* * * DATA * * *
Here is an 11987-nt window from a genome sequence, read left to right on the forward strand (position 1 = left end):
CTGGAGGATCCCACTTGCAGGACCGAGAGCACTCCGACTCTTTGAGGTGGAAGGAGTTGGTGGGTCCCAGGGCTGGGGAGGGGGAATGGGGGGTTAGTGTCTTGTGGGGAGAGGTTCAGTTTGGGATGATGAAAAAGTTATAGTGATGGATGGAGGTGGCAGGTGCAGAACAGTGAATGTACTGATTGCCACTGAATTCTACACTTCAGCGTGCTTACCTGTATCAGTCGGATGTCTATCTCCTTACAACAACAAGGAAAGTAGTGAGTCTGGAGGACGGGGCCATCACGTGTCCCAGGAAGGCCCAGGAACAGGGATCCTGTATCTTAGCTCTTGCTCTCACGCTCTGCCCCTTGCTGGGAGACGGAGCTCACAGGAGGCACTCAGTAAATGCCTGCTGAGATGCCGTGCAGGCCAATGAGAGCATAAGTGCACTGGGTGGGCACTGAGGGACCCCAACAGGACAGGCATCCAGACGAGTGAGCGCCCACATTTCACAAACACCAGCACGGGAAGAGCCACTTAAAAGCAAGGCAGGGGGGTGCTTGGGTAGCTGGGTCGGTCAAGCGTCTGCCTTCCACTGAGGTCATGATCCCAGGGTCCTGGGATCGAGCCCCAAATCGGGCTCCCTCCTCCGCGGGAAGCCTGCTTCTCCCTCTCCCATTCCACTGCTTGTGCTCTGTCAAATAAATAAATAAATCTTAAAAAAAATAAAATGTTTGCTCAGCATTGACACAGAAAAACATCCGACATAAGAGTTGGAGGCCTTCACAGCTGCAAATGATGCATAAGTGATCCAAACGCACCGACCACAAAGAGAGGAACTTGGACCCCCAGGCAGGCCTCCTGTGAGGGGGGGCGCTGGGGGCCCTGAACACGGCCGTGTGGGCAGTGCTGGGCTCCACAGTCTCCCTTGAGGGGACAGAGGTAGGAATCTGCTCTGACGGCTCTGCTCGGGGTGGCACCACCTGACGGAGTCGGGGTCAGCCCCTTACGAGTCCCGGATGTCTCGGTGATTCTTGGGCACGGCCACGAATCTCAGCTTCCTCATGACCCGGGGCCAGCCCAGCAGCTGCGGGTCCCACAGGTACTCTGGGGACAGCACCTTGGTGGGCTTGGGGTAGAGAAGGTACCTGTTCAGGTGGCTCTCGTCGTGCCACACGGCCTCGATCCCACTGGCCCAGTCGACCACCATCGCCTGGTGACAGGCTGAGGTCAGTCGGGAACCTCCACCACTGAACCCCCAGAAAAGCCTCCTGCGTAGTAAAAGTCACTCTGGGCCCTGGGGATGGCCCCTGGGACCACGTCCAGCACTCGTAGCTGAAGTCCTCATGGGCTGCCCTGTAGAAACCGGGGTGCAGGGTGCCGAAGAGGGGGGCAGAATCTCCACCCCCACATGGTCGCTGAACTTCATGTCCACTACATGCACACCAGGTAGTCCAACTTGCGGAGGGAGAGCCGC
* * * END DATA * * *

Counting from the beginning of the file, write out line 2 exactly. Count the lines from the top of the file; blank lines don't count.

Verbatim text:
CTGGAGGATCCCACTTGCAGGACCGAGAGCACTCCGACTCTTTGAGGTGGAAGGAGTTGGTGGGTCCCAGGGCTGGGGAGGGGGAATGGGGGGTTAGTGTCTTGTGGGGAGAGGTTCAGTTTGGGATGATGAAAAAGTTATAGTGATGGATGGAGGTGGCAGGTGCAGAACAGTGAATGTACTGATTGCCACTGAATTCTACACTTCAGCGTGCTTACCTGTATCAGTCGGATGTCTATCTCCTTACAACAACAAGGAAAGTAGTGAGTCTGGAGGACGGGGCCATCACGTGTCCCAGGAAGGCCCAGGAACAGGGATCCTGTATCTTAGCTCTTGCTCTCACGCTCTGCCCCTTGCTGGGAGACGGAGCTCACAGGAGGCACTCAGTAAATGCCTGCTGAGATGCCGTGCAGGCCAATGAGAGCATAAGTGCACTGGGTGGGCACTGAGGGACCCCAACAGGACAGGCATCCAGACGAGTGAGCGCCCACATTTCACAAACACCAGCACGGGAAGAGCCACTTAAAAGCAAGGCAGGGGGGTGCTTGGGTAGCTGGGTCGGTCAAGCGTCTGCCTTCCACTGAGGTCATGATCCCAGGGTCCTGGGATCGAGCCCCAAATCGGGCTCCCTCCTCCGCGGGAAGCCTGCTTCTCCCTCTCCCATTCCACTGCTTGTGCTCTGTCAAATAAATAAATAAATCTTAAAAAAAATAAAATGTTTGCTCAGCATTGACACAGAAAAACATCCGACATAAGAGTTGGAGGCCTTCACAGCTGCAAATGATGCATAAGTGATCCAAACGCACCGACCACAAAGAGAGGAACTTGGACCCCCAGGCAGGCCTCCTGTGAGGGGGGGCGCTGGGGGCCCTGAACACGGCCGTGTGGGCAGTGCTGGGCTCCACAGTCTCCCTTGAGGGGACAGAGGTAGGAATCTGCTCTGACGGCTCTGCTCGGGGTGGCACCACCTGACGGAGTCGGGGTCAGCCCCTTACGAGTCCCGGATGTCTCGGTGATTCTTGGGCACGGCCACGAATCTCAGCTTCCTCATGACCCGGGGCCAGCCCAGCAGCTGCGGGTCCCACAGGTACTCTGGGGACAGCACCTTGGTGGGCTTGGGGTAGAGAAGGTACCTGTTCAGGTGGCTCTCGTCGTGCCACACGGCCTCGATCCCACTGGCCCAGTCGACCACCATCGCCTGGTGACAGGCTGAGGTCAGTCGGGAACCTCCACCACTGAACCCCCAGAAAAGCCTCCTGCGTAGTAAAAGTCACTCTGGGCCCTGGGGATGGCCCCTGGGACCACGTCCAGCACTCGTAGCTGAAGTCCTCATGGGCTGCCCTGTAGAAACCGGGGTGCAGGGTGCCGAAGAGGGGGGCAGAATCTCCACCCCCACATGGTCGCTGAACTTCATGTCCACTACATGCACACCAGGTAGTCCAACTTGCGGAGGGAGAGCCGC